You can read every book on power postures and charisma you like, but if you still have thoughts of self-doubt, worries, and fear, your face and body will give it away. The best and really only way to project confidence is to be confident.
When we meditate, we observe our thoughts when they pop into our heads. By observing them instead of being lost in them, we are able to recognize thought patterns that don’t serve us. Once we become conscious of them, unconscious thought patterns cannot continue.
CEOs, executives, and entrepreneurs are all under great stress. Eliminating fear takes more than just positive affirmations. It takes awareness. Awareness, like when we’re being watched, makes our thoughts be on their best behavior. Presence stops the negative mind chatter altogether and allows us to better respond to whatever situation comes up.
This is backed up by science too. The more we meditate and practice mindfulness, the smaller the region of the brain becomes that is responsible for fear. When we’re afraid, we make costly mistakes. This is why the CEOs and executives of Fortune 500 companies are turning to mindfulness meditation.
How Can Executives Implement Mindfulness Meditation?Aren’t powerful executives too busy to sit around and do nothing? Nothing could be further from the truth. If 20 minutes per day made you twice as productive, twice as creative, and twice as focused, then you can’t afford to meditate! There’s no bad time to meditate. Many people like to wake up 20 minutes earlier so that they can squeeze in meditation. They report having more energy throughout the day than if they had slept an extra 20 minutes. Moreover, many executives find meditating for part of their lunch break is the perfect way to boost their energy and focus for the afternoon. However, perhaps the greatest thing any company can do is to offer it to every employee 3 to 5 times per week. Many successful corporations are doing just that. They’re turning quiet spaces into meditation rooms and bringing in expert meditation teachers from EastWesticism (either virtually or in-person) to teach their employees mindfulness meditation for success. Every single employee at times deals with stress, low energy, lack of focus, and habitual thinking that prevents creativity and confidence. The corporate mindfulness meditation program at EastWesticism can help them refocus, reenergize, and find greater satisfaction in their work and lives. Studies have shown that companies that have implemented meditation programs for their workers have better retention, make fewer costly mistakes, save money from stress-related absences, have healthier workers and office relationships are improved. Globally, stress and high employee turnover rates cost the economy trillions of dollars. It may sound like having your employees and executives sit around for 20 minutes a day with their eyes closed is a bad use of time, but in reality, there is nothing that could be greater for their personal and professional success, as well as for the company’s success.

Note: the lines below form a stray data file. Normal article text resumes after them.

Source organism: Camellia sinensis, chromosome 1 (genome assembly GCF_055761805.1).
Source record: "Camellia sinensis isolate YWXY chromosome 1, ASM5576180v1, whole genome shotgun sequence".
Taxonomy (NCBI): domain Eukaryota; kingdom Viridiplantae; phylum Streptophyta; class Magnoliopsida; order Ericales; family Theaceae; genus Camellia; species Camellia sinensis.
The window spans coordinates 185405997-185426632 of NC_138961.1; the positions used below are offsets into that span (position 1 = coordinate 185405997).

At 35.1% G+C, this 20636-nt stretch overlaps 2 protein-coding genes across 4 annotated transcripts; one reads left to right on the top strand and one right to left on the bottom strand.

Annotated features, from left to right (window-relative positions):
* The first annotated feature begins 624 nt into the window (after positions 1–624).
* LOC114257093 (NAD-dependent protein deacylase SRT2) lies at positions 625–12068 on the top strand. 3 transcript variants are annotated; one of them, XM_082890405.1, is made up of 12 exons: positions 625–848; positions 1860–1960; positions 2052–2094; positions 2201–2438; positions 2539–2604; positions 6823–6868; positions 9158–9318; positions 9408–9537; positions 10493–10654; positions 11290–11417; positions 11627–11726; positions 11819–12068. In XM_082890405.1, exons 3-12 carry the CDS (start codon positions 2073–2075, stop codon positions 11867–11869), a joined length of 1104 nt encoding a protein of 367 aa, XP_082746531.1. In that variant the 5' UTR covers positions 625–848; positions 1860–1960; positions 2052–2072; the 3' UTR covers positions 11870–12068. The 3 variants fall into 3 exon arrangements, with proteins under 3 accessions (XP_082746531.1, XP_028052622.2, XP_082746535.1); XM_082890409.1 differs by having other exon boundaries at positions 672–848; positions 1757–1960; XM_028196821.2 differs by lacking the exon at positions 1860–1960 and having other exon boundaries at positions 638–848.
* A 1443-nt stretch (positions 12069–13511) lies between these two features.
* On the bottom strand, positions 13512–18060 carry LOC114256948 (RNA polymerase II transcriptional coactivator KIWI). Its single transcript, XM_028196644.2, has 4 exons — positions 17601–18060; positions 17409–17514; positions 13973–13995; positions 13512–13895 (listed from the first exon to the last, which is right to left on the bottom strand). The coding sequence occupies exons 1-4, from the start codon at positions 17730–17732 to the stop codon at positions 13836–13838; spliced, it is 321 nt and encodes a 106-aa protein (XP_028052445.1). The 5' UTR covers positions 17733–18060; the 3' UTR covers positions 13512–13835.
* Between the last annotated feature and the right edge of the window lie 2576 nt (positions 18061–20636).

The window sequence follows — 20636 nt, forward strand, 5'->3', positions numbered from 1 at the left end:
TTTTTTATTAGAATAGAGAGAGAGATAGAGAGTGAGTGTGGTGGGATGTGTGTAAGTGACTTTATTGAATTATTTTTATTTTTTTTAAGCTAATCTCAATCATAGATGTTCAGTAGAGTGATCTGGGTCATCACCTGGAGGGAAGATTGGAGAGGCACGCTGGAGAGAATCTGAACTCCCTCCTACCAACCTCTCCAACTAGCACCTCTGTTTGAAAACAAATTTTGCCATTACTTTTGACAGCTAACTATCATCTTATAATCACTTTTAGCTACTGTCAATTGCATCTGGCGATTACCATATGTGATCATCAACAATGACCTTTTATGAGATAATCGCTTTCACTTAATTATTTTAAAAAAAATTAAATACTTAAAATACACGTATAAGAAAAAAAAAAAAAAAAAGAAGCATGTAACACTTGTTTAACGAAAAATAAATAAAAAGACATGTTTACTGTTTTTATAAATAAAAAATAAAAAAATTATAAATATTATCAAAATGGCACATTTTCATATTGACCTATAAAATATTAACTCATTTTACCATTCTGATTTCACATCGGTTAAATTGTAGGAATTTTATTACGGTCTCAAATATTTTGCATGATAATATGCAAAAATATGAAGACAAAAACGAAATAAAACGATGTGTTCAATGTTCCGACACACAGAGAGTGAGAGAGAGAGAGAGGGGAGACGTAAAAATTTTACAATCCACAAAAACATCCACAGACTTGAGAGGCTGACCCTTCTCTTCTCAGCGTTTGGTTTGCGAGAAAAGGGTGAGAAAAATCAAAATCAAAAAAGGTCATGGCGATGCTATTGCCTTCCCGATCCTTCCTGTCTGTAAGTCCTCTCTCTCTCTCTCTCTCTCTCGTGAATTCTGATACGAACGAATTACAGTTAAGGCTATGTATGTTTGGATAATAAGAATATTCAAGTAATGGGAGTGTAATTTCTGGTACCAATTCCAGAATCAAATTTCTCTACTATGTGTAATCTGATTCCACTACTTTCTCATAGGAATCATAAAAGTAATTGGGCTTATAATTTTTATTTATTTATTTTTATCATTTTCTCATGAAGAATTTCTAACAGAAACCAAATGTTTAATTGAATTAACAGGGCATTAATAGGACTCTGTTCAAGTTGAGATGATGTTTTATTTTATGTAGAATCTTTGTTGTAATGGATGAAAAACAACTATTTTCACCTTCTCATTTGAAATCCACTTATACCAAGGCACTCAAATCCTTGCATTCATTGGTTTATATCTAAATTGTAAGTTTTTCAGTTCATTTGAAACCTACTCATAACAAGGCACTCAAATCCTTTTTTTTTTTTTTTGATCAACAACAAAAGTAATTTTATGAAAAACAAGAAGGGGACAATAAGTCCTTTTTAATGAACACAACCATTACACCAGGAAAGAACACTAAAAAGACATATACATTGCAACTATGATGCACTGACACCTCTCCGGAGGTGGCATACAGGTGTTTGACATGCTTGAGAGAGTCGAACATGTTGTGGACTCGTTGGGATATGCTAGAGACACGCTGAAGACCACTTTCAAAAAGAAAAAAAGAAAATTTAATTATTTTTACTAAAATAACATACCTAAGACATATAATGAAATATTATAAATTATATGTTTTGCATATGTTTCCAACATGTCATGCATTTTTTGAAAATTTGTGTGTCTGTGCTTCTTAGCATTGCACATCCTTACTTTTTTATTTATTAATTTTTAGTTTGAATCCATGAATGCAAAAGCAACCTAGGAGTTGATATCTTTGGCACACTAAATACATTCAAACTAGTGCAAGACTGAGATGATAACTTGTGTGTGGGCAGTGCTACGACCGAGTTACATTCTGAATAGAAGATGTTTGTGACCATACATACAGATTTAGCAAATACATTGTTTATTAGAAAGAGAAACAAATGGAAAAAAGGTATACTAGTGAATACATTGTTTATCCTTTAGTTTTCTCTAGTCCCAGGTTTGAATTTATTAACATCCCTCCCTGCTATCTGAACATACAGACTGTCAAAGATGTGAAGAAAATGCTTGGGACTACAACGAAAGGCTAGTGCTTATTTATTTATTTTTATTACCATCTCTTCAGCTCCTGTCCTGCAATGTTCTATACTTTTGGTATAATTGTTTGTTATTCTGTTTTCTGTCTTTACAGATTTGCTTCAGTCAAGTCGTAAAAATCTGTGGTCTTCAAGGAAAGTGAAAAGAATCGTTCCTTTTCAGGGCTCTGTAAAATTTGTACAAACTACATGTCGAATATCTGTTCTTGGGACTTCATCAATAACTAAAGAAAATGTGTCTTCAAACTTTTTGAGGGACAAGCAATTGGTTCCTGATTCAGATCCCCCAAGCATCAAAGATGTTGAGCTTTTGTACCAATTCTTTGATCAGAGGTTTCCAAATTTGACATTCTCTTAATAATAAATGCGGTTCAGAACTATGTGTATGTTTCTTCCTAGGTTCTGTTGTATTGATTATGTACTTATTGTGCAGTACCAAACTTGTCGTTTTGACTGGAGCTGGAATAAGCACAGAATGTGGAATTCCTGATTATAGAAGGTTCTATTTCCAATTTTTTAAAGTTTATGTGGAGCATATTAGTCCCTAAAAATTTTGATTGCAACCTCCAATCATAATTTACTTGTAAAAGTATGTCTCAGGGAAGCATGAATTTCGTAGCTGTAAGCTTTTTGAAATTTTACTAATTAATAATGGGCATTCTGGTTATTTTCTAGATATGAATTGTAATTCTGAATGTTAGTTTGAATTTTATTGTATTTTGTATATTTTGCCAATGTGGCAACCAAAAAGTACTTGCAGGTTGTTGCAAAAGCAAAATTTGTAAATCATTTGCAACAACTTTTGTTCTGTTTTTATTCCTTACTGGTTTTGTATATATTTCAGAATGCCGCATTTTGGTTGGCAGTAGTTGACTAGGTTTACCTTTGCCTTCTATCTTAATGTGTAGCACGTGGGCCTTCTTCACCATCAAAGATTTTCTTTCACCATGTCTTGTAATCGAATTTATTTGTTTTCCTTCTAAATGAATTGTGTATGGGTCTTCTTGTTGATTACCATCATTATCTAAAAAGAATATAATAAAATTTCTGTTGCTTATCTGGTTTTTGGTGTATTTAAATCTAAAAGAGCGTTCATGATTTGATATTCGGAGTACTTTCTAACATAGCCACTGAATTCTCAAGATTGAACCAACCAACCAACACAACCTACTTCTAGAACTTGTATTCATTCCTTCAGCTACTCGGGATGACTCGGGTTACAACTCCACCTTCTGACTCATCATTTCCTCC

Get Peace & Calm Delivered
Receive the tools and insights for living a life free from fear, negativity and stress.